Watching less TV is awesome, but why do we want to watch less TV? What else do we want to accomplish? Let’s use that non-TV time to work toward a different goal and our “watch less TV” goal will become much, much easier.
A Little is Better.
Meet Charlie. Charlie has been working out every day for the last week, except yesterday he didn’t because something bad happened. I don’t know, maybe his cat farted on him and he was so mad he decided working out was “stupid” and “hard.”
Anyway, he skipped last night and his goal was to work out every day, so he already failed and might as well give up right? Of course not. As it turns out, making a few mistakes along the way has no measurable impact on your long-term habits.
A habit like meditating every day isn’t about how long we do it, it’s about doing it. It could be only five minutes, but it’s the act of spending that five minutes that forms the habit. It’s not the “thing” itself. Meditating doesn’t form a habit for meditation and exercising doesn’t form one for exercise—it’s about doing it regularly, not about how well we do it. It really doesn’t matter if we suck at it, as long as we do it.
Even if we get sick and have to stop working toward our new habit for a week or more, so what? What do we want to spend our time doing—pursuing the new habit, or falling back on the old ones?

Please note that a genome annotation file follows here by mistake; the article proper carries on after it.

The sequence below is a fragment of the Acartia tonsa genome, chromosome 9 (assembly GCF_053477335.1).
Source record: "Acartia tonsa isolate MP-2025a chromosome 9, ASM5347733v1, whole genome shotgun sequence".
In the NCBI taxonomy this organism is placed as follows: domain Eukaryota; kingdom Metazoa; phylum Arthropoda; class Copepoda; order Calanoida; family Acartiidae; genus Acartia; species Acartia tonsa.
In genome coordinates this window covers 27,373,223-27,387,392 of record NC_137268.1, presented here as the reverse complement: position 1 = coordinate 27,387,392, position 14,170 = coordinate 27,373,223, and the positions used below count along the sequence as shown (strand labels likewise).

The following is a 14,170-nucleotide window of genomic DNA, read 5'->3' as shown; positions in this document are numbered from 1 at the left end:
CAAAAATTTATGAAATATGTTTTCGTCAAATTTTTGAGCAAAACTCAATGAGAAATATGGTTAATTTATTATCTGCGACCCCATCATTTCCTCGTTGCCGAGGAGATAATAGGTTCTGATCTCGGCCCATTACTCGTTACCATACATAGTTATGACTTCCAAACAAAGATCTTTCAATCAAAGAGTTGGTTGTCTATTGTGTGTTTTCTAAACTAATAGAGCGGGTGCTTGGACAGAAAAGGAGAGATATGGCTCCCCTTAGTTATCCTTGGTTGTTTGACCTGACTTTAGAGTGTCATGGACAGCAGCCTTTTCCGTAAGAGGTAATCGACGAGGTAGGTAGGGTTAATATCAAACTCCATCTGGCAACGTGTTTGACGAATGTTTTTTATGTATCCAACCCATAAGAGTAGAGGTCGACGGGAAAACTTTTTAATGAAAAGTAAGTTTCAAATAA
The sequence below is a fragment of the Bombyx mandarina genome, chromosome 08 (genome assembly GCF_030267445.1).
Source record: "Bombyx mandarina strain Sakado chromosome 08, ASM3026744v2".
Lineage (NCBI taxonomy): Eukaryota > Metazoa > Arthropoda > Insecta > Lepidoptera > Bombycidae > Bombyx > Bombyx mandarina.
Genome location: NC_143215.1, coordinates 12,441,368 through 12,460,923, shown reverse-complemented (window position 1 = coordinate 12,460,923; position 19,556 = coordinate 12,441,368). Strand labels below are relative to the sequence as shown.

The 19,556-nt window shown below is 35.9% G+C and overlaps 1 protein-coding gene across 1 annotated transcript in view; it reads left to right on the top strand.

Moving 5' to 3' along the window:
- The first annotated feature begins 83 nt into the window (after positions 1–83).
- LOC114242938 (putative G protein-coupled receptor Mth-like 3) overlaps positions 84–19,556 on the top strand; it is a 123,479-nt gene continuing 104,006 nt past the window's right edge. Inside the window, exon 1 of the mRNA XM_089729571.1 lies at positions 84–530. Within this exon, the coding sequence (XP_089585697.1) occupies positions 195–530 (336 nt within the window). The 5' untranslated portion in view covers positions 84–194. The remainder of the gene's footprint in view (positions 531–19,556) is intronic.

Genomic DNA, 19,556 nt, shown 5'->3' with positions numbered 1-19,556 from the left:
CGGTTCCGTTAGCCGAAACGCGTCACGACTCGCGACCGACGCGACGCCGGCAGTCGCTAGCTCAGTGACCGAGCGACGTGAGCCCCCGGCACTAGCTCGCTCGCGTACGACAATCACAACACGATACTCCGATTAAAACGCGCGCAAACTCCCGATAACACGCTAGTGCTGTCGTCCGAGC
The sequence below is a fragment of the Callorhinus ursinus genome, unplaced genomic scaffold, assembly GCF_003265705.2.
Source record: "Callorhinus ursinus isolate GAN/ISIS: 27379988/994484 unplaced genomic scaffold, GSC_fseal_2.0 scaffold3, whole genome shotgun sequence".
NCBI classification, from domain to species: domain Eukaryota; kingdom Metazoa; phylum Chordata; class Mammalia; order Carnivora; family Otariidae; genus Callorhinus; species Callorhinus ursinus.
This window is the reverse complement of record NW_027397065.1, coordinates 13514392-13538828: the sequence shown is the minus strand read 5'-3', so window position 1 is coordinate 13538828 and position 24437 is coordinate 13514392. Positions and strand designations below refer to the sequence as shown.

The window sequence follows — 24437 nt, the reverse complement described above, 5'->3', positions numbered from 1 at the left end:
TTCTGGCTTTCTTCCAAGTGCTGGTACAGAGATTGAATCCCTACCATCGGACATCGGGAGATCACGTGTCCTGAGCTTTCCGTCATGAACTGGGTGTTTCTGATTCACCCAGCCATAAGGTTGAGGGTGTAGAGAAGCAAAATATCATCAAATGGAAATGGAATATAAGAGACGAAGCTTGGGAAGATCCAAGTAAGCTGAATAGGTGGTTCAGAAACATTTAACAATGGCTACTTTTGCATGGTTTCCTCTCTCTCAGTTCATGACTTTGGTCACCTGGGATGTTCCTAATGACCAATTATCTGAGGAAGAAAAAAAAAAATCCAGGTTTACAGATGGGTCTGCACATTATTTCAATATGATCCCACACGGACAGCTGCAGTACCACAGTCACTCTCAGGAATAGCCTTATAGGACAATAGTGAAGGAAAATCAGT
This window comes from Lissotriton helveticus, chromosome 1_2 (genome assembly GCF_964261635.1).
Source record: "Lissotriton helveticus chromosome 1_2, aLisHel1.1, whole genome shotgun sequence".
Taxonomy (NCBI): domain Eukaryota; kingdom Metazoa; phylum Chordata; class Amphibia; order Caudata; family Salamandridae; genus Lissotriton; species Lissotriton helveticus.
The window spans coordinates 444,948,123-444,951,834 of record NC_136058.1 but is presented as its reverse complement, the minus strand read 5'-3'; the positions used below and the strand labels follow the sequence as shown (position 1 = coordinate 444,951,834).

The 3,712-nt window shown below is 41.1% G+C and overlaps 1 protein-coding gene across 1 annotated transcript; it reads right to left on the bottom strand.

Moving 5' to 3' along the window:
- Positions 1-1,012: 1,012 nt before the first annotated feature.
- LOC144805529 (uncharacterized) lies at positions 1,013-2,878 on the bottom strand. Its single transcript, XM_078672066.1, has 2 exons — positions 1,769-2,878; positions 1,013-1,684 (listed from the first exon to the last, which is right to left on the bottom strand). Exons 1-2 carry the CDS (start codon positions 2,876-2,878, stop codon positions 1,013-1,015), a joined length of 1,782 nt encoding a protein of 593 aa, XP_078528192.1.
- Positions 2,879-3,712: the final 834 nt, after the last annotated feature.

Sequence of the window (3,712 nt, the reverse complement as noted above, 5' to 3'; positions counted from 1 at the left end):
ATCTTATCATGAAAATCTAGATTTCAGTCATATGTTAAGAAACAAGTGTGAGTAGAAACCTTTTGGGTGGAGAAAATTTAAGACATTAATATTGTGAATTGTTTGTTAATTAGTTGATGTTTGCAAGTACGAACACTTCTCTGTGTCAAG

This last one I have to spend some more time on because I feel it’s important. People are really set on getting things done right away and getting it done fast. Maybe it’s the effect of too many commercials. All of this expectation of immediate gratification is annoying as f*ck when it comes to actually doing something well. Generally things are done better, and some things can only be done right, when done a little bit at a time on a regular basis instead of all at once.
Take cleaning for example. How clean will our house be if we spend 48 straight hours cleaning it once a year? 364 days out of the year it won’t be clean at all! If we want a clean house, we must spend at least five to ten minutes every day cleaning it. It’s the only way to have a clean house most of the time.
We can’t just run 12 miles one day and expect to lose weight. A mile a day three times a week for four weeks will get better results.
We can’t pull an all-nighter before an exam and expect to retain the information for more than a short period of time. If we want to learn something, we’ve got to review it regularly.
There is an abundance of other examples out there. The concept works for investing, self control, creating good relationships, spending wisely, and being kind. At the moment, I feel confident in saying that there is nothing this approach doesn’t work for.
So there you have it. It’s not all there is to forming new habits, but it’s a good start. May we all have good fortune in all of our habit-forming adventures.
* Author’s note: For further reading, I suggest Mastery by George Leonard and Rich Kids by Tom Corley. Mastery really drives home this idea of living for the process and enjoying it — work at the process, not towards an end-goal. Rich Kids has some advice about what kind of new habits we should aim to form.
Author: Aaron Johnson
Image: Flickr/Elvert Barnes
Editor: Callie Rushton